This much attention to detail is a considerable time investment, which The Art of World Building will reduce. We need a diverse world to avoid audience boredom over so many tales, and this requires months, even years of development. During that time, we’ll benefit from friends who are willing to provide feedback on the world we’ve created, but this is hard to get. People want to comment on a story, not on our world building. If we know other world building authors, they might help and are our best resource. If we never get published, we never reach an audience and have arguably wasted time, but having multiple stories to set in that world mitigates this, as does the ability to self-publish. Time spent on this is also time not spent on our writing craft. World building fatigue can creep in from inventing so many things, but everything is optional and some elements have higher priorities than others.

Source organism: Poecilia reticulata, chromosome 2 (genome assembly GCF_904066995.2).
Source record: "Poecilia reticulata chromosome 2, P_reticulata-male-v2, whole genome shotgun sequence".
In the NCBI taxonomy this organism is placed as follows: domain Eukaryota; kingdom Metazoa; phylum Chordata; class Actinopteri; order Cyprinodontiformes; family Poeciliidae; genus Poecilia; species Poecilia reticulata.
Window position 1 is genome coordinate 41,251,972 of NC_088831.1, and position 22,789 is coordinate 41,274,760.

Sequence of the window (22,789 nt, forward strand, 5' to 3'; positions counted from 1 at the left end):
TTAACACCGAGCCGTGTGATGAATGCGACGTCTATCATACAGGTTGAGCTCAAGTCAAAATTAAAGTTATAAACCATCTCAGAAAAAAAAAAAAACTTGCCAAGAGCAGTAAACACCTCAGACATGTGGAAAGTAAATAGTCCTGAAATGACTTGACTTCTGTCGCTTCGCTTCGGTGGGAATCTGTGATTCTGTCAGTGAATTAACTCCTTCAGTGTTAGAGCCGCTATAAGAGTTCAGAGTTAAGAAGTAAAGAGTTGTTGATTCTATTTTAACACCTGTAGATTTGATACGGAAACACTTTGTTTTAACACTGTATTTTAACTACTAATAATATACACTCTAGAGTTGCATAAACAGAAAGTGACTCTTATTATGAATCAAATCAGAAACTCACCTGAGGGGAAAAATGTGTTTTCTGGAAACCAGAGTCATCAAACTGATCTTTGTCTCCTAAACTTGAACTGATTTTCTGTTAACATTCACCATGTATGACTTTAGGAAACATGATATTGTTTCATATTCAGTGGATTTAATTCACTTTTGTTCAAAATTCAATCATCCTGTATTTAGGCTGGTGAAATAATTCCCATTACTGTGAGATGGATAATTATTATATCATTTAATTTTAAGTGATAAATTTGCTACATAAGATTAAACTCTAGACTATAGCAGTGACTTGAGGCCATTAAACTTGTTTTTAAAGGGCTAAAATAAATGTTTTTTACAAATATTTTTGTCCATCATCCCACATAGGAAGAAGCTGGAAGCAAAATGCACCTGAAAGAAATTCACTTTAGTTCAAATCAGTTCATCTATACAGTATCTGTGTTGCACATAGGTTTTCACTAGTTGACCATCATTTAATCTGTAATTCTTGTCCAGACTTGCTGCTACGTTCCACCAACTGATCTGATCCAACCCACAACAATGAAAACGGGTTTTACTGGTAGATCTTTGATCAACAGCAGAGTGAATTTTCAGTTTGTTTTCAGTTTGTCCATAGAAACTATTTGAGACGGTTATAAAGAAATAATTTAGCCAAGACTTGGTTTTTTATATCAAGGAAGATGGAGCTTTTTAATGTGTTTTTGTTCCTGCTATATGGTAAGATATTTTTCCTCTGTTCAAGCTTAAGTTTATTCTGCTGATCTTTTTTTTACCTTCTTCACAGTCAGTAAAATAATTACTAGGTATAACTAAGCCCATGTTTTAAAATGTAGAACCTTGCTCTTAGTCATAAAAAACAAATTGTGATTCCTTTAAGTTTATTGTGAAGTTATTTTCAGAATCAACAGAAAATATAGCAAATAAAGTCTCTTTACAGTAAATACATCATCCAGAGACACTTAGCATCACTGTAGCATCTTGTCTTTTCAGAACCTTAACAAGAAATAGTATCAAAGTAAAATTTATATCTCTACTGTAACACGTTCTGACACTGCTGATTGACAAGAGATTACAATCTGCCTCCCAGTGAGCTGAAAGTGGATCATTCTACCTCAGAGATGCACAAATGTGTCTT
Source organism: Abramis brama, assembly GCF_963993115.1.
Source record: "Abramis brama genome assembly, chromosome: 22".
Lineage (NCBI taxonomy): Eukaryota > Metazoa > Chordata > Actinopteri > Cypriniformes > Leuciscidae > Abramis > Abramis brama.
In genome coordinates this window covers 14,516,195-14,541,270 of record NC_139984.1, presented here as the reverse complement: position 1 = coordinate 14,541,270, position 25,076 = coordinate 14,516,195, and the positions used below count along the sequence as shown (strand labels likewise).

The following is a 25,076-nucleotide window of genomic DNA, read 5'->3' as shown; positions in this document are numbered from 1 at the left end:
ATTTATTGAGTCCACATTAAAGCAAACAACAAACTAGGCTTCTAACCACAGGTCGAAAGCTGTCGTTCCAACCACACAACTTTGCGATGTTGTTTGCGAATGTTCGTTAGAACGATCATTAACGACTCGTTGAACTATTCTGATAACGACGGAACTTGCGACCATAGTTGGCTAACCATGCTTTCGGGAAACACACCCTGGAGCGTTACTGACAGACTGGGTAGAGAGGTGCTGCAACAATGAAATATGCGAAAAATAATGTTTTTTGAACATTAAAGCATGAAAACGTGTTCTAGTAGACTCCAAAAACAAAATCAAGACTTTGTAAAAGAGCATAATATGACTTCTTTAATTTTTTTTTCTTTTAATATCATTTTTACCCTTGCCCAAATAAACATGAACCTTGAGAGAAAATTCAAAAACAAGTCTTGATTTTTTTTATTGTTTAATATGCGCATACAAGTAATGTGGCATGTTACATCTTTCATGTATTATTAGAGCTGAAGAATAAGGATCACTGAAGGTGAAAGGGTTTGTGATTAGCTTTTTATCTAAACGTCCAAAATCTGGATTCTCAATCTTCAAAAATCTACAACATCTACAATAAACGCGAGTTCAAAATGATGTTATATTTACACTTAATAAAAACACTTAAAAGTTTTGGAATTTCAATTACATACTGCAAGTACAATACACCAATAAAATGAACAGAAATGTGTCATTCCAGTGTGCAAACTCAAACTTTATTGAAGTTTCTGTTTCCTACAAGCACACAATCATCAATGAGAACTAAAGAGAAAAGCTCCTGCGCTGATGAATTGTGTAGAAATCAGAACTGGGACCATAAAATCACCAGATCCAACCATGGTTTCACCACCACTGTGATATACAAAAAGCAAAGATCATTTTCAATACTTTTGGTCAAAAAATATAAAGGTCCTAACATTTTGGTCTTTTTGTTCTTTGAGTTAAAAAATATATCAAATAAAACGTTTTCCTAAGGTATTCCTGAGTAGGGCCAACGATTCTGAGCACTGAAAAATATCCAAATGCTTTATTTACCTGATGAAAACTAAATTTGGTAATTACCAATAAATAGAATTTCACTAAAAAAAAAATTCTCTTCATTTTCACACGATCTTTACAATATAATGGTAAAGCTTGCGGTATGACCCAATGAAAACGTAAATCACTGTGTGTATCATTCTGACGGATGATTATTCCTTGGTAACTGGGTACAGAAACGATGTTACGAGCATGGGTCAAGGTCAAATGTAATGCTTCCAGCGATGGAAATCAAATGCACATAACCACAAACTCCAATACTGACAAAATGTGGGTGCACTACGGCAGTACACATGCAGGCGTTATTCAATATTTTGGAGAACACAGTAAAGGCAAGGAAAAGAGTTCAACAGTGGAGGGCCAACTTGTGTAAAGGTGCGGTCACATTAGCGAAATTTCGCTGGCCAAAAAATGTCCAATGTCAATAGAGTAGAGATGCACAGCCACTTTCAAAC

On the surface, creating one setting per book may involve less effort at the time, but if we have to create a dozen worlds over the years, is that more or less work than one more detailed, reusable setting?

The Hybrid

We can split the difference—create one planet that’s intended for many stories while also creating less developed ones for single stories. This hybrid approach is the best of both worlds. We might need a break from our “main” world (for lack of a better term) or just want to do something different or new once again. We can utilize a single-use world for more extreme risks, keeping our main world more accessible.